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Recognition and subsequent correlation of biodegraded and/or water-washed oils with their unaltered counterparts has been a long-recognized problem in petroleum geochemistry. Because water washing and biodegradation can occur concurrently, it is difficult to delineate the individual effects of these two oil-altering processes, especially on the C15+ hydrocarbon fraction. Both processes can cause an oil to become enriched in sulfur and to have a lower API gravity owing to loss of the more volatile components. Thus, the altered oil may appear to be a high-sulfur crude of low maturity. Altered and unaltered oil fractions extracted from cores of a water-washed carbonate reservoir offshore northwest Palawan were studied to observe the effect of alteration on correla ion parameters.
Water washing resulted in the following changes: (1) depletion of 13C in the C15+ branched-cyclic alkane fraction, whereas virtually no change occurred in isotope composition of the aromatic fraction; (2) selective loss of dibenzothiophenes followed by loss of aromatic hydrocarbons; and (3) virtually no change in steranes or tricyclic and pentacyclic terpanes, with the exception of enhancement of 17^agr(H) norhopane and decrease of 18^agr(H) trisnorhopane. In situations of severe water washing, mild biodegradation also occurred, as indicated by the loss of n-alkanes (and possible selective loss of n-alkanes having less than 25 carbon atoms) relative to branched alkanes, cycloalkanes, and aromatic components.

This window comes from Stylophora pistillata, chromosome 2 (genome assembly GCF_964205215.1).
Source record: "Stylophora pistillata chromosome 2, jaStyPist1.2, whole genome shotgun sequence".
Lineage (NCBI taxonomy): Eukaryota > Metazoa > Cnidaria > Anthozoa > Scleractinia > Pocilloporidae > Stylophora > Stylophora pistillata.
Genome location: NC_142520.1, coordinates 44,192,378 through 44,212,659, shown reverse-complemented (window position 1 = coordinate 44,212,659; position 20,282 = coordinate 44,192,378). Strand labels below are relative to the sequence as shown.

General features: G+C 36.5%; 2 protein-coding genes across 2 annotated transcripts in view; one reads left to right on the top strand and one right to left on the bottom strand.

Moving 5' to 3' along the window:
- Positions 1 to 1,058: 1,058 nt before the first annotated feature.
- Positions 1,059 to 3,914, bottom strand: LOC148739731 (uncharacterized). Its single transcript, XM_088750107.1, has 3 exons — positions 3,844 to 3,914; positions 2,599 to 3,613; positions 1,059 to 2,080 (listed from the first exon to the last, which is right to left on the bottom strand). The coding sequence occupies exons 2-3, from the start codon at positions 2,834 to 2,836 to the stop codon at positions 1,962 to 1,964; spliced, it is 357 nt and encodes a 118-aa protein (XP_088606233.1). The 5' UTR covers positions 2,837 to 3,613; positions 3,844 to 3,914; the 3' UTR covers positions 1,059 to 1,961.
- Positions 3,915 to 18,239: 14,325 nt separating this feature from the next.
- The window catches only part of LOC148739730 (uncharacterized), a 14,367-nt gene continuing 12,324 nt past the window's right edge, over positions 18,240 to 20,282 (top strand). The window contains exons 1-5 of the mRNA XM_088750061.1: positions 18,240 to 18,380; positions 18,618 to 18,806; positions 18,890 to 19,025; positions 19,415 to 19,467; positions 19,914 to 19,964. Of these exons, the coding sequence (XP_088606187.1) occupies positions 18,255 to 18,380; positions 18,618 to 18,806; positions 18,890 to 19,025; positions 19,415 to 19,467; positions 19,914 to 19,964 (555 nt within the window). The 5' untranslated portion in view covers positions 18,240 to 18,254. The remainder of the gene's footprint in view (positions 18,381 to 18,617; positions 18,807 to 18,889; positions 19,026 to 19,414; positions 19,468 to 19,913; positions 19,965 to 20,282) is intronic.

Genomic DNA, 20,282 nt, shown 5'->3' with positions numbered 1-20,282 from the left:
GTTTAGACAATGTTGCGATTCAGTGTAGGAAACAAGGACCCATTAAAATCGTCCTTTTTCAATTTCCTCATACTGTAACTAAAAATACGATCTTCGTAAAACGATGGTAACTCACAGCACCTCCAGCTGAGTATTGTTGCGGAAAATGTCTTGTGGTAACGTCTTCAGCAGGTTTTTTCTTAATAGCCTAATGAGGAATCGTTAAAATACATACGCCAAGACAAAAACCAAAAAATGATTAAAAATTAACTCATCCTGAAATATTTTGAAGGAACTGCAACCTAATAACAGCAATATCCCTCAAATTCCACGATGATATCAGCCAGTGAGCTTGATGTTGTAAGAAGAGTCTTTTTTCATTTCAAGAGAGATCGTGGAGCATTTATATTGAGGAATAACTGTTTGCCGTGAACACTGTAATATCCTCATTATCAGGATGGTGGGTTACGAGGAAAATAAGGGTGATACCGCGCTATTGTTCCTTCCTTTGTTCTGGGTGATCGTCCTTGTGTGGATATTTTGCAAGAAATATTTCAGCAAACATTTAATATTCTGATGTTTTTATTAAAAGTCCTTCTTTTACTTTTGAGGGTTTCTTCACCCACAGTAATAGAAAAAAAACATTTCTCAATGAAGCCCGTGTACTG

Because cycloalkanes and aromatic hydrocarbons are not generally preferentially utilized by bacteria as long as n-alkanes are present, the changes observed in these two fractions most likely result from water washing. Because of the potential for extreme compositional changes in the n-alkane and aromatic fractions, the most useful correlation parameters between the altered and unaltered oils are sterane and terpane distributions. Stable carbon isotope ratios are also useful; however, more studies of oils in which water washing is known to have occurred need to be made to explain the general response (or various responses) of the isotopic composition of oils to water washing.
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